Sunday, February 23, 2014

Finding great resources: Using ebooks and digital media with young children (Part 6)

Just look at these kids on the computer--they are totally engaged in doing an activity together. I want to help create situations like this. But it isn't just a matter of putting a computer in front of kids. You need to bring the right media experience as well.

Children at school, LucĂ©lia Ribeiro, Flickr
Technology is changing so quickly that it’s hard to figure out what’s engaging and what is just a marketing drive from another tech company. Parents and educators face a huge array of digital media claiming to be the next best thing.

My first advice is to listen to friends and family--get their recommendations about quality books, apps and sites. Talk with other parents about how they navigate this digital world with their kids.

Also listen to kids--they love talking about their favorite new websites and games. Ask them about what they find really engaging. Talk about the difference between mindless fun and problem-solving, creative games. See what they recommend and think is really interesting.

Look to Children’s Technology Review to learn about a range of different media, from digital games to apps. I value their thoughtful analysis and focused reviews.

Also check out Common Sense Media for a range of different media reviews. The excellent design of this site lets me find exactly what I'm looking for, from reviews of current movies and video games to their take on different websites for specific ages. For example, here's my search on math sites for ages 6-9. Each website review includes an age recommendation, quality rating, learning rating, and a short review focused on what parents need to know.

Definitely check out Great Websites for Kids, put together by the American Library Association. I especially like the way this site is organized into different topics kids might be interested in: animals, the arts, history, literature, math, science, social sciences and general reference.

I've really enjoyed the blog Little eLit, which shares many creative ways to engage kids with digital literacy, especially in the library. The Fred Rogers Center consistently puts out interesting articles on young children and media -- a recent blog post focused specifically on Technology and Family Life.

Are there any sites that help you find great digital media to use with your children? This week, I am exploring different aspects of using eBooks and digital media. I am sharing my thoughts in six parts:
I'd love to hear your thoughts on this emerging field. What engages your kids? What do you look for when you choose digital media for your children?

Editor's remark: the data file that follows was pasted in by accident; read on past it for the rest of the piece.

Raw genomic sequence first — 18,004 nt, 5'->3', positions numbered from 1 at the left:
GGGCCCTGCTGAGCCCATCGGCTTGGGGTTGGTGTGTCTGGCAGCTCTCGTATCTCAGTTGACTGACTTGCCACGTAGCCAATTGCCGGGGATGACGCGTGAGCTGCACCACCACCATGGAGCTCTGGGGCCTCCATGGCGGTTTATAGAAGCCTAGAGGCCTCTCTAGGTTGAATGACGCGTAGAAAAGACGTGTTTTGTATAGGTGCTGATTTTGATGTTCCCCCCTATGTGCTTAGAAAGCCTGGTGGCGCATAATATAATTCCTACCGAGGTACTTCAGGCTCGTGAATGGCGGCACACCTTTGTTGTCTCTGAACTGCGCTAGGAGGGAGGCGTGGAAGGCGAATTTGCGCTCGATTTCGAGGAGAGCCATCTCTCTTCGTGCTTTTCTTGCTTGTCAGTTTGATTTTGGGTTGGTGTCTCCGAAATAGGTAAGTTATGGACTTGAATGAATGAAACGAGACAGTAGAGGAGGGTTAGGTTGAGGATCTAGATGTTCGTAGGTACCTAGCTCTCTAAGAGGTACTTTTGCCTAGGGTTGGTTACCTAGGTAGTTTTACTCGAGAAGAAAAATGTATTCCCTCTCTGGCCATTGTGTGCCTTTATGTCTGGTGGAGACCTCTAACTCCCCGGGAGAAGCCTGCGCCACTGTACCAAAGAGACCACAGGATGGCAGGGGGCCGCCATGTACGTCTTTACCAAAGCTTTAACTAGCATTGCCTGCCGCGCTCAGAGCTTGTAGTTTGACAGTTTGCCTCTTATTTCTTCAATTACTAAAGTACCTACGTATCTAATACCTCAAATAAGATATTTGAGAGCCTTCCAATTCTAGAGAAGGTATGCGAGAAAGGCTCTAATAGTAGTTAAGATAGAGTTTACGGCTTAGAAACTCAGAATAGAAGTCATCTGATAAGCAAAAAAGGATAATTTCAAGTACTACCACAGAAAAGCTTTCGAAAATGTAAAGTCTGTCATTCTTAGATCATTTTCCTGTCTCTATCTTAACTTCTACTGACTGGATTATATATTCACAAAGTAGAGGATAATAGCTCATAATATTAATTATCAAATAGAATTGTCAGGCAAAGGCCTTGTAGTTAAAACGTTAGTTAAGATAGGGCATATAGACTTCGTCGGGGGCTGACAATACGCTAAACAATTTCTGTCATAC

©2014 Mary Ann Scheuer, Great Kid Books


  1. Thank you for the great website recommendations--I will definitely check them out. My boys (11-year-olds) both love technology, and are using it daily at home and at school. A few weeks ago one of them created a trailer for THE BOY IN THE STRIPED PAJAMAS at school as a reading group project. I was stunned by the quality of the group's work! At home, I monitor what my boys access and talk with them often about what they are doing. As they get older, though, I know this may become more of a challenge.

  2. I've struggled with recommending e books to my middle school students. They want very much to hold the actual book in their hands and evaluate how long it is, what size the type is-- I wouldn't have suspected it, but they do vastly prefer the paper!

    1. I've noticed the same thing -- many kids really do prefer print books. But I want to give kids a choice and have them see what works best for them.

      I found this recent article interesting in Publishers Weekly:

      "The Nielsen research shows that teen readers who prefer to read e-books rose to 21% in the fall of 2013 compared to 19% in the fall of 2012. While most teens said they still would rather read print books, the increased interest in e-books, combined with the fact that more than 40% of teens already own or plan to buy an iPad, Kindle Fire, iPad Mini, iPhone, or iTouch, suggests that children’s e-book sales are certain to steadily rise." So it seems that both sides of the coin are true: most kids prefer print, but the spread of mobile devices means we need to keep abreast of the options for using e-books.

      I'd be curious what stood out to you in this article.